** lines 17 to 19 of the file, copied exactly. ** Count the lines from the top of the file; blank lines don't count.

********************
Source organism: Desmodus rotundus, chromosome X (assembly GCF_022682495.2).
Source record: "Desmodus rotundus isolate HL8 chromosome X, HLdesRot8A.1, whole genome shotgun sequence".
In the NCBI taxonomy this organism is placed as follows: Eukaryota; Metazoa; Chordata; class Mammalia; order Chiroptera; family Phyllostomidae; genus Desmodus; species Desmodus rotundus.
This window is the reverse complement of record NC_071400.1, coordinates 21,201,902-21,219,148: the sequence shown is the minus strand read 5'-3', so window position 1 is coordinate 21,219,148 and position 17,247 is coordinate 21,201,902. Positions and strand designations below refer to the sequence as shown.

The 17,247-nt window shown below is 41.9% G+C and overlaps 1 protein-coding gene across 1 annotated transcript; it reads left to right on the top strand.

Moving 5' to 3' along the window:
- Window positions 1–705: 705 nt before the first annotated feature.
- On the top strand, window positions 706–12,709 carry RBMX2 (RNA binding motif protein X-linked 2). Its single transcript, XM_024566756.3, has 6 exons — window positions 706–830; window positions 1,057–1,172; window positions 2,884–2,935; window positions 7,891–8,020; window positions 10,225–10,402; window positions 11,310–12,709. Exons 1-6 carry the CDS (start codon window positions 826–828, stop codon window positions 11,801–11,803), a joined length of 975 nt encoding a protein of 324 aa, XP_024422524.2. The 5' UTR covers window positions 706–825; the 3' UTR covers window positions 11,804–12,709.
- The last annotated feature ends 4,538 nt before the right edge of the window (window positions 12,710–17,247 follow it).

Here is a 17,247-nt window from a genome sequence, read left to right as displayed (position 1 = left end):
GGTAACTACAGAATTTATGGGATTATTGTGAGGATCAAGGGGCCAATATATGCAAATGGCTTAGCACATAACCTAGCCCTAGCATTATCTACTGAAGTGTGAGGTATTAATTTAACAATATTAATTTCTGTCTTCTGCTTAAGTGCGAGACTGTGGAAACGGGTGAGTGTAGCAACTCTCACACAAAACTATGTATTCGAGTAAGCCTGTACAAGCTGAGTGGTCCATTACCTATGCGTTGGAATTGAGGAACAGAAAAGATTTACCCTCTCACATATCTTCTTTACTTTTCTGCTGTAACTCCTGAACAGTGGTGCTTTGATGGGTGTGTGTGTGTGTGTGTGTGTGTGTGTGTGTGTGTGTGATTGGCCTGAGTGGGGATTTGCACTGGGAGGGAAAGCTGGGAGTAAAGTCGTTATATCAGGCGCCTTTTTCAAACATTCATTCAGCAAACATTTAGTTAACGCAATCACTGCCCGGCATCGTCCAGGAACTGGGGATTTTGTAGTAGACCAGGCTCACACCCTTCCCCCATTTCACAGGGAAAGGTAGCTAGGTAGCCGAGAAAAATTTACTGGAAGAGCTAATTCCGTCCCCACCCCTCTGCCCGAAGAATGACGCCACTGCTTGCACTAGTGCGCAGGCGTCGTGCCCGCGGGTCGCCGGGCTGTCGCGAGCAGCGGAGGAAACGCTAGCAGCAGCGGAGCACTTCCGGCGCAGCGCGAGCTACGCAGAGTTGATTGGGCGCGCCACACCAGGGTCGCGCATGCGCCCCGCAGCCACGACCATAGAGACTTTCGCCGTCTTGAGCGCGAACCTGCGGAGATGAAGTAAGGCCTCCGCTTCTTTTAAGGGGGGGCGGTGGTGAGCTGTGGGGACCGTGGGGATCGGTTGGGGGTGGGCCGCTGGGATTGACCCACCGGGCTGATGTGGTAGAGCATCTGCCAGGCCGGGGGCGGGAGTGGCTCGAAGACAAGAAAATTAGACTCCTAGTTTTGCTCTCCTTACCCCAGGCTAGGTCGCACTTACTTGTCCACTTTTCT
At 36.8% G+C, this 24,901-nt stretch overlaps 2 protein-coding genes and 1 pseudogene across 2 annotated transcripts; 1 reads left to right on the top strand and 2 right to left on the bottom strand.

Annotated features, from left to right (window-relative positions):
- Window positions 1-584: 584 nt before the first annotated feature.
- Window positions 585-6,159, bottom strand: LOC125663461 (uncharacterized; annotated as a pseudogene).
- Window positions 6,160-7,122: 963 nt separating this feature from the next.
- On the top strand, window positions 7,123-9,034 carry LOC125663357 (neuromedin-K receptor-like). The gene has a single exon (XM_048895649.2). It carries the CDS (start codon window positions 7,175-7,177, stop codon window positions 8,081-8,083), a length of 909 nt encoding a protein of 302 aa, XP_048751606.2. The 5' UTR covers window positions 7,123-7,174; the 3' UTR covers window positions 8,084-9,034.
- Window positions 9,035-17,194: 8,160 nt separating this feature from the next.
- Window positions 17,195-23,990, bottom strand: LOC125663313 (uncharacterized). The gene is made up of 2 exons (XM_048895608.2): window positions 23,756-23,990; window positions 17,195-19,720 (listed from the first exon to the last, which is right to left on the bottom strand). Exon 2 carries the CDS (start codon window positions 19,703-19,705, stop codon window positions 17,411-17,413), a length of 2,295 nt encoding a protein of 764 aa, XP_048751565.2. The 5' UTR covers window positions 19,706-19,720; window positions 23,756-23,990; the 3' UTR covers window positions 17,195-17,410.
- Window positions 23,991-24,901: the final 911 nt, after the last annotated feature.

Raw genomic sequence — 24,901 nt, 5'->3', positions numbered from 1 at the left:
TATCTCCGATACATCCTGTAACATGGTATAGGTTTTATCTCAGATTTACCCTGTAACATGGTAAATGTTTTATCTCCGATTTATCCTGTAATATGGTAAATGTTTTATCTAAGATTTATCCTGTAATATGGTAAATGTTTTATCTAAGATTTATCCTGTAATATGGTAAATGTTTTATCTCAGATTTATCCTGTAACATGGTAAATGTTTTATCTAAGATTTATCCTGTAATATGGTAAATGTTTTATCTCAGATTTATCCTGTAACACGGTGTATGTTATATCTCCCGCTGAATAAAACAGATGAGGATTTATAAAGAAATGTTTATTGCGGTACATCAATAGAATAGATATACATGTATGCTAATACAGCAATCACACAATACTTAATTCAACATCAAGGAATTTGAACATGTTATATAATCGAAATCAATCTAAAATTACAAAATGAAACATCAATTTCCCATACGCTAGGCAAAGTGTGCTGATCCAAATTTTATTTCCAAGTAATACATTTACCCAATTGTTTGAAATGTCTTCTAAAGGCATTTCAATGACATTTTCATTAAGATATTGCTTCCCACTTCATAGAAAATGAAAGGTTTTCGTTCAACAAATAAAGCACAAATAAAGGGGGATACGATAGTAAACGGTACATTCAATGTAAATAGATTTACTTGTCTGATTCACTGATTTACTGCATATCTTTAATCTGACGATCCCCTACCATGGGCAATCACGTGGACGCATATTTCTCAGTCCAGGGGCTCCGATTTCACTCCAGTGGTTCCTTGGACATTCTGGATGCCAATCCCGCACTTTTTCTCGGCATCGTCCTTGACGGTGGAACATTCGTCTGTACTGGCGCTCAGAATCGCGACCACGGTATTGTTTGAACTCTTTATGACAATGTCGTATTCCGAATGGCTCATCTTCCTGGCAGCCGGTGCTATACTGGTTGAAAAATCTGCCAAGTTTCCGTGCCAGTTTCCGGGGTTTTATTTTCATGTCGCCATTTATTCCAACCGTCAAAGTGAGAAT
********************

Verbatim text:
- On the top strand, window positions 7,123-9,034 carry LOC125663357 (neuromedin-K receptor-like). The gene has a single exon (XM_048895649.2). It carries the CDS (start codon window positions 7,175-7,177, stop codon window positions 8,081-8,083), a length of 909 nt encoding a protein of 302 aa, XP_048751606.2. The 5' UTR covers window positions 7,123-7,174; the 3' UTR covers window positions 8,084-9,034.
- Window positions 9,035-17,194: 8,160 nt separating this feature from the next.
- Window positions 17,195-23,990, bottom strand: LOC125663313 (uncharacterized). The gene is made up of 2 exons (XM_048895608.2): window positions 23,756-23,990; window positions 17,195-19,720 (listed from the first exon to the last, which is right to left on the bottom strand). Exon 2 carries the CDS (start codon window positions 19,703-19,705, stop codon window positions 17,411-17,413), a length of 2,295 nt encoding a protein of 764 aa, XP_048751565.2. The 5' UTR covers window positions 19,706-19,720; window positions 23,756-23,990; the 3' UTR covers window positions 17,195-17,410.